Taxes and Market Work: A Cross-Country Comparison

By Rogerson, Richard | NBER Reporter, Summer 2009 | Go to article overview

Taxes and Market Work: A Cross-Country Comparison


Rogerson, Richard, NBER Reporter


Time devoted to work varies greatly among OECD countries. In Belgium, France, and Germany for example, total hours of market work relative to population are roughly 30 percent lower than in the United States, Japan, and Australia. The issue is not simply one of "European" versus "non-European" countries, as there are also large differences within Europe. Hours of work in Spain and Sweden are roughly midway between the two previously mentioned groups, and in Switzerland, hours of work are almost the same as in the United States. These differences dwarf the changes in hours of work that are associated with typical business cycle fluctuations. Because labor is one of the key inputs in production, time devoted to market work is a key determinant of the material well being of individuals in an economy. Identifying the factors that lead to such different outcomes in apparently similar economies promises important insights relevant for many public policy discussions.

Time-Series Changes

As a first step, it is informative to look at the evolution of hours of work over time. Have these large differences been around for decades, or are they a more recent phenomenon? The answer to this question should provide important information about where to look for possible explanations. It turns out that these differences have not always been present. Comparable data exist going back to the mid-1950s, and at that time, hours of work in France and Germany were actually higher than they were in the United States. Specifically, whereas hours of work in the United States today are roughly similar to what they were in the mid-1950s, in France and Germany they have declined by more than 35 percent. The timing of this decline is also of interest--the pattern that one finds in these countries (as well as many others) is that there is a relatively constant rate of decline from the mid-1950s and lasting through the mid-1980s, at which time hours of work tend to flatten out. (1) The time-series analysis suggests that the key to understanding why hours of work are so different across countries today is to understand why hours of work have changed so differently across countries since the mid-1950s.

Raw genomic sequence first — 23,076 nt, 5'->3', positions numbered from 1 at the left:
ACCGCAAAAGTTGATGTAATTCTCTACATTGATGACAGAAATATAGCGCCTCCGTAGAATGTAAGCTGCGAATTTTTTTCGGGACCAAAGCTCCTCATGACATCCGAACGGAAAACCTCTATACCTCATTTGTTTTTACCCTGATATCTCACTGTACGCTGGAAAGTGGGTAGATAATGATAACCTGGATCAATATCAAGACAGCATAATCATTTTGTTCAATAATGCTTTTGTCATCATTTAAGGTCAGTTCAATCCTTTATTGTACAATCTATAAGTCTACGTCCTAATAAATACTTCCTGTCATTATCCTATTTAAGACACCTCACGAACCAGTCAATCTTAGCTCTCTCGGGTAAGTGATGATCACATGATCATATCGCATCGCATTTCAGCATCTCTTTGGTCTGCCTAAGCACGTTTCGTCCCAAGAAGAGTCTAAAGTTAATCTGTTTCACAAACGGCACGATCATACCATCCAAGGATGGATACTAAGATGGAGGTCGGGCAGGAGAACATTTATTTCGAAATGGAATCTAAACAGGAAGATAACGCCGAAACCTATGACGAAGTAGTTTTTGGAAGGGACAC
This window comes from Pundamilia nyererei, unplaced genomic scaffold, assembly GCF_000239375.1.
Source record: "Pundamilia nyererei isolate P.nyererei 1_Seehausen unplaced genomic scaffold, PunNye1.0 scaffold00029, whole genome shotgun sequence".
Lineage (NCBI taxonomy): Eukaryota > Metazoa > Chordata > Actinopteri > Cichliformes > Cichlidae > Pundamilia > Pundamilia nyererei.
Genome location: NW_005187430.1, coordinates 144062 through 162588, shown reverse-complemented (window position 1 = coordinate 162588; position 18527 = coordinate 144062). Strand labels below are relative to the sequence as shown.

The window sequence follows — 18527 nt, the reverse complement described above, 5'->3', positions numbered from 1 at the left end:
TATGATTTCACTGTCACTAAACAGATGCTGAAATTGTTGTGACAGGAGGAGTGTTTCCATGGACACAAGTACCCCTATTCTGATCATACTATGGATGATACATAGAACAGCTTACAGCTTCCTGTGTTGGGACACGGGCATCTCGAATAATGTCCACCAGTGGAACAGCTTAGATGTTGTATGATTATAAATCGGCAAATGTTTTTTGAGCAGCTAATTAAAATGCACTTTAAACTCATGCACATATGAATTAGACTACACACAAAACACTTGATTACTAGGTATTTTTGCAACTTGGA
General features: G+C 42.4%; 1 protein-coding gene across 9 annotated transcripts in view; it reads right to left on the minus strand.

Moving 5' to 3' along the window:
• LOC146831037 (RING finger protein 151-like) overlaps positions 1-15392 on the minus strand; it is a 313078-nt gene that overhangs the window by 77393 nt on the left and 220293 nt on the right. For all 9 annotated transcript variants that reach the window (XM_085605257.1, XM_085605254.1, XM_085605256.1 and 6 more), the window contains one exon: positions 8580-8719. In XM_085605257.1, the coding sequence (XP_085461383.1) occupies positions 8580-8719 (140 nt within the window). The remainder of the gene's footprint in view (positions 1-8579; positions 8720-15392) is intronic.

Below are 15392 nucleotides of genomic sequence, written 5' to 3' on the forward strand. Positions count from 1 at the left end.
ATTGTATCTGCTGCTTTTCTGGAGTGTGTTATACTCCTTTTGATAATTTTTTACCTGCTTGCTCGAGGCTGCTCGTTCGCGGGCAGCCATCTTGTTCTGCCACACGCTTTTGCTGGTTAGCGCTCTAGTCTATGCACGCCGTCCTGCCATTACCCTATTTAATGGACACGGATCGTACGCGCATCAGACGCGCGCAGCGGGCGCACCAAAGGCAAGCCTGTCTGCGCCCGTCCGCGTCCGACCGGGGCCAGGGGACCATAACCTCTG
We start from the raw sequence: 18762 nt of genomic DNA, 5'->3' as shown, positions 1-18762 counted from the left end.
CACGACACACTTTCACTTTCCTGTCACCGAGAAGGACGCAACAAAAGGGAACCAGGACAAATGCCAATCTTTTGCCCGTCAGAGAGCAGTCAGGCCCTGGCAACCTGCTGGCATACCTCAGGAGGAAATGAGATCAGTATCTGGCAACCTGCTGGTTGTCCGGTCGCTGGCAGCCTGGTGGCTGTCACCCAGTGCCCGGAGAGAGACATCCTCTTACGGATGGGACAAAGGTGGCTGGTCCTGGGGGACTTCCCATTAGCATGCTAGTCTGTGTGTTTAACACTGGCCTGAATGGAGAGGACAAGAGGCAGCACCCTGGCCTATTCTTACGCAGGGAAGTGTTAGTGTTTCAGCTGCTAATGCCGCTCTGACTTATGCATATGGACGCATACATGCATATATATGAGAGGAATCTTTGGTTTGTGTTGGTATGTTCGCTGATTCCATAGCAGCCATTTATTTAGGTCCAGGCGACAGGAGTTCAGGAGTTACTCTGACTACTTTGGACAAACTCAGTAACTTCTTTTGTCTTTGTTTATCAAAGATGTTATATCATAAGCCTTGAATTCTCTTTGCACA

A Digression: A Comparison with Unemployment Evolutions

The relationship between differences in hours of work across countries and differences in unemployment across countries is also noteworthy. A large literature has documented and studied the fact that unemployment in many European countries exceeds that in the United States, and that this difference has emerged over the last 30 years. Is that observation just another way of presenting the same information? The answer is a resounding "no." In a 2006 paper (2), I document that from a pure accounting perspective only a very small fraction of the differences in hours of work are explained by differences in unemployment. For example, if we transferred unemployed workers in France into employment to reduce the unemployment rate in France to the U.S. level, and we had these workers work the same number of hours as the average French worker, then the difference between hours of work in France and the United States would drop from around 30 percent to around 27 percent.

Labor Taxes as a Driving Force

The time-series evidence has important implications for screening the potential forces behind the quite different time-series changes in hours worked across countries. In particular, we are looking for driving forces that change at a fairly steady rate from the mid-1950s to the mid-1980s, exhibit sizeable differences in the extent of this change across countries, and are plausibly linked to labor supply. One obvious candidate is labor taxes (including payroll taxes and consumption taxes in addition to labor income taxes). On the theoretical side, basic economic theory tells us that labor taxes used to fund transfer payments, either in kind or monetary, create a disincentive for individuals to work. …

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